The Hidden Suicide Explosion During the “Great Lockdown”
The coronavirus has dominated all of our lives in recent months. Radical paths were taken by politicians in the form of lockdowns to contain the pandemic. But we should recognize that even if the coronavirus is a (major) challenge for us, we always have to keep a holistic view of world events. Just as there are epidemiological factors to consider in this crisis, there are also economic, social, cultural, political and other health factors at play. It is precisely these other factors that are so often forgotten in the panicky reporting, in the constant, manic tracking of the current infection numbers, that we want to take a look at in our series “The Costs of Coronavirus Lockdowns” in the coming weeks.
Humans are social animals. They tend to be part of societies, meeting with others, being in touch with family, friends, relatives, and co-workers. If this is taken away, loneliness can quickly ensue. Only sitting at home could have dire consequences on mental health issues, including depression and suicide attempts. This at least has been the assumption as governments across the world have locked down social life for almost a year now. Lockdowns do have trade-offs.
And, indeed, early results show that this assumption has been correct. In Japan, the last year has seen a devastating setback in the fight against suicides. As a new study in Nature Human Behavior shows, while the suicide rate in Japan dropped by 14% at first from February to June 2020 compared to the same period in the previous year, it shot up by 16% from July to October compared to the same period a year earlier. Markedly, this has affected women and children the most: While the suicide rate among men remains the same, it rose by 15% among women. But the child and adolescents suicide rate rose by shocking 49%, correlating with the period that nationwide school closures were in place.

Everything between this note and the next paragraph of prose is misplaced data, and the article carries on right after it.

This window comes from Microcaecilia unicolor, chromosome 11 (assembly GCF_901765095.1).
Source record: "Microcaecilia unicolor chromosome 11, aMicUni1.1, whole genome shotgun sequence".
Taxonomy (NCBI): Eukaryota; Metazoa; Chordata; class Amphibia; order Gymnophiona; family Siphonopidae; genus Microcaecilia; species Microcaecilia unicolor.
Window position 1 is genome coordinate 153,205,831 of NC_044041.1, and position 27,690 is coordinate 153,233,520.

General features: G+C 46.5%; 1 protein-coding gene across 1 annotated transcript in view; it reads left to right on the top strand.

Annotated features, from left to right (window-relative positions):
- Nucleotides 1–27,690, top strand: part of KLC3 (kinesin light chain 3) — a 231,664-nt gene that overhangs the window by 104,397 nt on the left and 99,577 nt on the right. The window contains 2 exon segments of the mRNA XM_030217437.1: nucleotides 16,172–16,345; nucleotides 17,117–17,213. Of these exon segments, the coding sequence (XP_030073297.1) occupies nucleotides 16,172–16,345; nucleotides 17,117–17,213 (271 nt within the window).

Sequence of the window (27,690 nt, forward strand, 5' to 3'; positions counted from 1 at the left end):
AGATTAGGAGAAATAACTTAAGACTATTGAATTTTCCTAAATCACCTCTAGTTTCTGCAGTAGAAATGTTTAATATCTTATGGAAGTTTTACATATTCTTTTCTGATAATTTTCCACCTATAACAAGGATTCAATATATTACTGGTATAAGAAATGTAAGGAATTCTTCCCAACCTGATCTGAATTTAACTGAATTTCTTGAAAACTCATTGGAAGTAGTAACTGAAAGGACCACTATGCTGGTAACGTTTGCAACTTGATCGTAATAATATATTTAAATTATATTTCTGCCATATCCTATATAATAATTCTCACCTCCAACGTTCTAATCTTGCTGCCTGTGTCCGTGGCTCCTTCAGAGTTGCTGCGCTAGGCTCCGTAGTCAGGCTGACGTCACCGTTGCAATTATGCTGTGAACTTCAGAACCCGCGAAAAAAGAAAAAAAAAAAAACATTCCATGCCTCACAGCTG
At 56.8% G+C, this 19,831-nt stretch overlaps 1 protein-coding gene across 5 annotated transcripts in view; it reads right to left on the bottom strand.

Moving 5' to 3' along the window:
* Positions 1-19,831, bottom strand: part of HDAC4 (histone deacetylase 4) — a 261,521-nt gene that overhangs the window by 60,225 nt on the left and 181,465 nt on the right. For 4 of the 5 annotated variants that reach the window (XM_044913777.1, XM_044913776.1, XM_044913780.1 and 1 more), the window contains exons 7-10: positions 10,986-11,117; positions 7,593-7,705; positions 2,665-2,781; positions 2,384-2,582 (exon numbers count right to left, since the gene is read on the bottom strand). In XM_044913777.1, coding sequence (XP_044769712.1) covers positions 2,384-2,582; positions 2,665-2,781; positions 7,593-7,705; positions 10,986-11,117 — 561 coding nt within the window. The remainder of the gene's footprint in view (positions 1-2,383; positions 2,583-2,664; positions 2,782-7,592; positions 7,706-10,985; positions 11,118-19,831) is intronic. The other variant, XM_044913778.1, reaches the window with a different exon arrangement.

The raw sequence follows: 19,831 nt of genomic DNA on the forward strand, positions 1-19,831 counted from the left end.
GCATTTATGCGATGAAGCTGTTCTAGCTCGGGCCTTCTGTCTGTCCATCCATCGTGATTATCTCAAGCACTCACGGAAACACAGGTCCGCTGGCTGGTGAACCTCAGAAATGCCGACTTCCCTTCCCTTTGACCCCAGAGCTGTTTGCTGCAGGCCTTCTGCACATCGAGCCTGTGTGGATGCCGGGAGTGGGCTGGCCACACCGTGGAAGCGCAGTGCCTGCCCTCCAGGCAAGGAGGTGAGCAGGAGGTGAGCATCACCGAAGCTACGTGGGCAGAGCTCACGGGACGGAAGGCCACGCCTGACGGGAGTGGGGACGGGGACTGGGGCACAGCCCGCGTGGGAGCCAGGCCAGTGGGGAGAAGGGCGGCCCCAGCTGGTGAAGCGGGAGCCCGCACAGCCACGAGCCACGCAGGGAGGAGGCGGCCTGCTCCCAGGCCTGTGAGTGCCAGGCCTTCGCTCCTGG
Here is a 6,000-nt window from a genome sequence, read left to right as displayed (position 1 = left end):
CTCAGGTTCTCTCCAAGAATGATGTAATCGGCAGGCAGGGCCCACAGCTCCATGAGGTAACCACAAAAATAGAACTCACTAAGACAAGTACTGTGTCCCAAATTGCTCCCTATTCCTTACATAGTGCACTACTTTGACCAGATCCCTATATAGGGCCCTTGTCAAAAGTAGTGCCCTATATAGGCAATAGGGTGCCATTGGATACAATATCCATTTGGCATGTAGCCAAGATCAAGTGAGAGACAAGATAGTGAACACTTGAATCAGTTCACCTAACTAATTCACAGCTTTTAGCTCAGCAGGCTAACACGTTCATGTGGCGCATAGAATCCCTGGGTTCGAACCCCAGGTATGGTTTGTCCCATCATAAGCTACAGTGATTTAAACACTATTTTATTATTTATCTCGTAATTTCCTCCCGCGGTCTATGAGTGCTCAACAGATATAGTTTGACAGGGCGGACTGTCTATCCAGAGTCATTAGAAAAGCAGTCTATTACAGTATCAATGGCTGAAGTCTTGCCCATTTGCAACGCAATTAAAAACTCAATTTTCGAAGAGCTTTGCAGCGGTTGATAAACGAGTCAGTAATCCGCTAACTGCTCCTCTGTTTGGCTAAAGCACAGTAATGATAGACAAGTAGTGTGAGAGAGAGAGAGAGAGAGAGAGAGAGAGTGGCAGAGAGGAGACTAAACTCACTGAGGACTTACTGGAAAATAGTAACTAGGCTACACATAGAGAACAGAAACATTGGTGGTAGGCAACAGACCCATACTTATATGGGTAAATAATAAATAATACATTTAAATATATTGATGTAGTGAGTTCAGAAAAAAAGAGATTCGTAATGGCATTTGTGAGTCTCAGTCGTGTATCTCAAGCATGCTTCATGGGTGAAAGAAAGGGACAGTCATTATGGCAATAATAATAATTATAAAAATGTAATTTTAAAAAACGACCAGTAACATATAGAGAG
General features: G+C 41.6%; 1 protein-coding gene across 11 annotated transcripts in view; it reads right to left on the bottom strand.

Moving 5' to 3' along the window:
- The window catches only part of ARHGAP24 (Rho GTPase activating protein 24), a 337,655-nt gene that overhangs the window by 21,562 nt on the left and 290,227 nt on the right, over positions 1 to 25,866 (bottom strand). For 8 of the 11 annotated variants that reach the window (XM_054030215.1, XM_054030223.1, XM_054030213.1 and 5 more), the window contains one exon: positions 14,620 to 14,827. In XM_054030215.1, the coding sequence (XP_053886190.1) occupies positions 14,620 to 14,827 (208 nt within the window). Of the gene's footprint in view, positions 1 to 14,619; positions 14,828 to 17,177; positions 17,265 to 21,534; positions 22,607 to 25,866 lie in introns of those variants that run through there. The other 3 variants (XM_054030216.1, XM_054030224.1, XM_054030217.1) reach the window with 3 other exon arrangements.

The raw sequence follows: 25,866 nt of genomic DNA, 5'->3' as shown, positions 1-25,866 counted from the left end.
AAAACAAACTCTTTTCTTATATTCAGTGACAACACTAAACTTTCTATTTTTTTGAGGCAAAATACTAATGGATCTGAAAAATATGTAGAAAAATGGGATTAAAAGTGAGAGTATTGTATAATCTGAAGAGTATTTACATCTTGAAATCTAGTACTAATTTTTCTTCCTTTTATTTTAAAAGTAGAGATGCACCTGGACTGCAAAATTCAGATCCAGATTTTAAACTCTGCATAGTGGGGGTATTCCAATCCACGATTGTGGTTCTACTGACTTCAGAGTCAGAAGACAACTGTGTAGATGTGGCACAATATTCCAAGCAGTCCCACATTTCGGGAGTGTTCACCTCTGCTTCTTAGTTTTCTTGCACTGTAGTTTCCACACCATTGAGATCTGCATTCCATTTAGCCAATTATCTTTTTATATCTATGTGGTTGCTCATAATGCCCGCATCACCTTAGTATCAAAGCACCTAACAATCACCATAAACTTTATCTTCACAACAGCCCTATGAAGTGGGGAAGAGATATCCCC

More Statistics in Our Costs of Coronavirus Lockdowns Series:
Children Hurt Not by Corona – But by Lockdowns: children’s mental-health-related visits to the emergency departments in the U.S. increased by approximately 24% and 31% for children aged 5-11 and 12-17, respectively, compared to the same period in 2019. (CDC)
Record-Breaking Budget Deficit in the U.S.: the U.S. government spent $3.1 trillion more than it collected in 2020. Who is supposed to ever pay back all this money has not been answered yet. (U.S. Department of the Treasury)
Drug Addiction Intensifies: the number of people dying from drug overdose in the U.S.rose by 17% in the last twelve months. This only includes reported cases until May 31, 2020. (CDC)
Governments Grow in Size: in Austria, Germany, France, and Italy government spending has risen dramatically in 2020. (European Commission, Statista, and Handelsblatt)
Stillbirths on the Rise: more than 200.000 additional stillbirths could occur just in the next 12 months, concentrated in low- and middle-income countries. (UNICEF)
The Poor Pay the Higher Lockdowns Price: lockdowns and restrictions have proven to be something that disproportionally affects those already poor, whereas those wealthier are less hurt. (PEW Research Center)
How Women Are More Hurt by Lockdowns Than Men: between the first and second quarter of 2020, on average, women suffered a 6.9 % decline in wages, compared to the 4.7% decline suffered by their male counterparts. (International Labor Organization)
No Work in Europe Thanks to Lockdowns: The sharp decline in labor market participation and the 32 million people under the short-term work schemes hide the real numbers of the unemployed in the European Union, which most likely averaged a two-digit number. (ECB & Eurostat)
Printing Money in Times of Corona: Monetary policy effectiveness has its boundaries. As the Fed has created 39% of all the “dollars” in the economy in 2020, those boundaries might have been reached. (Trading Economics)
The AEC’s fundamental goal is to promote a free, responsible and prosperous society. Through education and improving public understanding of key economic questions, the AEC promotes the idea of a free market economy and the ideal of a free society.